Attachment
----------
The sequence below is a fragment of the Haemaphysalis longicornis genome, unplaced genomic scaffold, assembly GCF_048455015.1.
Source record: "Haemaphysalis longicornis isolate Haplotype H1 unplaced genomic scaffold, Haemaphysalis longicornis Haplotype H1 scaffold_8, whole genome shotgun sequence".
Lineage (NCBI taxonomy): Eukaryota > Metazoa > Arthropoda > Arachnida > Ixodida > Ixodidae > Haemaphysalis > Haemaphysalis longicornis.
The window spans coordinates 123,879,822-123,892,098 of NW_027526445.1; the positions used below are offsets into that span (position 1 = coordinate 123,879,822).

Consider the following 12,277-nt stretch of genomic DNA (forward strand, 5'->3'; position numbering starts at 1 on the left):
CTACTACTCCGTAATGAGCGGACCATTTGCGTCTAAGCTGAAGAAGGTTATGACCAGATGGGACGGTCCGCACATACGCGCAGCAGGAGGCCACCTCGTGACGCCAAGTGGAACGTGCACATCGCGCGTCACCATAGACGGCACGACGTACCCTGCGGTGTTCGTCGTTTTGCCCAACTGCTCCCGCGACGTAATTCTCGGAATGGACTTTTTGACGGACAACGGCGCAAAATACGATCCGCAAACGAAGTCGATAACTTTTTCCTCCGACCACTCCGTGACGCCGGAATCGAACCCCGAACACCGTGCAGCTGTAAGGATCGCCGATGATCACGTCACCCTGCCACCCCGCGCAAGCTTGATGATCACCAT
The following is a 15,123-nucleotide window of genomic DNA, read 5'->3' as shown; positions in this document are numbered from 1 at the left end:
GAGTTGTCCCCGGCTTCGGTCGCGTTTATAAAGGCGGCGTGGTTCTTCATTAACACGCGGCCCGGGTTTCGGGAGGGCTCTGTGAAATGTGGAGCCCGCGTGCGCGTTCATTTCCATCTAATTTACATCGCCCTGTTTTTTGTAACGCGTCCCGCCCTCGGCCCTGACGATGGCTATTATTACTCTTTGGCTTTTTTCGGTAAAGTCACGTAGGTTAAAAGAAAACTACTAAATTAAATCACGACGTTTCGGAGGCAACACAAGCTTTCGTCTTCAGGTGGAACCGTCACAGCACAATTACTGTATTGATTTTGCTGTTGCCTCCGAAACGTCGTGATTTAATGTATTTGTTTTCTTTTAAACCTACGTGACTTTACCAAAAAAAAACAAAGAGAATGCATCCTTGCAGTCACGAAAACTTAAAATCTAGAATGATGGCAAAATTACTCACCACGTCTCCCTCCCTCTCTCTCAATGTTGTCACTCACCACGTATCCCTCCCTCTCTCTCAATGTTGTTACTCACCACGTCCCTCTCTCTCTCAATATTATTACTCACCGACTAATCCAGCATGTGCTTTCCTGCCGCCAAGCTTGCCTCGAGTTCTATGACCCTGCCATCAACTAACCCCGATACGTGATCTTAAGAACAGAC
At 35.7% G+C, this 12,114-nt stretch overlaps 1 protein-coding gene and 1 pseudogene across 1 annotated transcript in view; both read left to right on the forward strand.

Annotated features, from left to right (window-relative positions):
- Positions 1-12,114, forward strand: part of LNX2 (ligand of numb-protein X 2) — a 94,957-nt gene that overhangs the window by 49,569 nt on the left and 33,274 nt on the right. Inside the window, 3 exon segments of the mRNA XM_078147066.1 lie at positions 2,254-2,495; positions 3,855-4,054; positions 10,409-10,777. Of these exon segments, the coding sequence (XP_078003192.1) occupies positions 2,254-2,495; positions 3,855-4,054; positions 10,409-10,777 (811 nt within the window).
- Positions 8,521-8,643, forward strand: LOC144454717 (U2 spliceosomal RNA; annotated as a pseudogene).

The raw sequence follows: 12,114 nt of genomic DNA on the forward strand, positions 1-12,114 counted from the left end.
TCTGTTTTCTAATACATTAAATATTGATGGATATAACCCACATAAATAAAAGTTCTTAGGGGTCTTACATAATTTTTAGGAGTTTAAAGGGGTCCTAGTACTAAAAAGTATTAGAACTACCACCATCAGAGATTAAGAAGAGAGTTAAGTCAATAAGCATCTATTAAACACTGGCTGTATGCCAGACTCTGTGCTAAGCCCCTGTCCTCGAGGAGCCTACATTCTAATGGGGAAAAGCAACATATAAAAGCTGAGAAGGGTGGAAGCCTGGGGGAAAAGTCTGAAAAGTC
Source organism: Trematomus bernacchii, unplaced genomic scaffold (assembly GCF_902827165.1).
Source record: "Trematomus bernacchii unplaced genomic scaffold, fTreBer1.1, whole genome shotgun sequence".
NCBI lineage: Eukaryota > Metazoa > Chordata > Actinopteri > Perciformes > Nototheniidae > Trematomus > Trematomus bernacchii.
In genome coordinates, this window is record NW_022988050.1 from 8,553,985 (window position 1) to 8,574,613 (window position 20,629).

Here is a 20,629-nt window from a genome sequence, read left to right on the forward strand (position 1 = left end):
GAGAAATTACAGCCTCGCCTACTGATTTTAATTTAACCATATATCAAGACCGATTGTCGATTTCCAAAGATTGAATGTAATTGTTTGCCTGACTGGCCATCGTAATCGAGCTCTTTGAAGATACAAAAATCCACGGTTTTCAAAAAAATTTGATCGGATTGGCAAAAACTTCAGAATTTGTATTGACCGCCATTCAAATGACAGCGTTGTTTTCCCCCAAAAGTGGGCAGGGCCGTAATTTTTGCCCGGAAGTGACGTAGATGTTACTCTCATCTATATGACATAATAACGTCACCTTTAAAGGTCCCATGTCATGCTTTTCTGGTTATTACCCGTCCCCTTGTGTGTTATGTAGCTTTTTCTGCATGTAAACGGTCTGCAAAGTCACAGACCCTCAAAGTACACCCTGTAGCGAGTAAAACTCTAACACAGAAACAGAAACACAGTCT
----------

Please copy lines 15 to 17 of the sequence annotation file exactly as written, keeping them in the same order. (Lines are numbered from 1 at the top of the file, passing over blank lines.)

Source organism: Trematomus bernacchii, unplaced genomic scaffold (assembly GCF_902827165.1).
Source record: "Trematomus bernacchii unplaced genomic scaffold, fTreBer1.1, whole genome shotgun sequence".
NCBI lineage: Eukaryota > Metazoa > Chordata > Actinopteri > Perciformes > Nototheniidae > Trematomus > Trematomus bernacchii.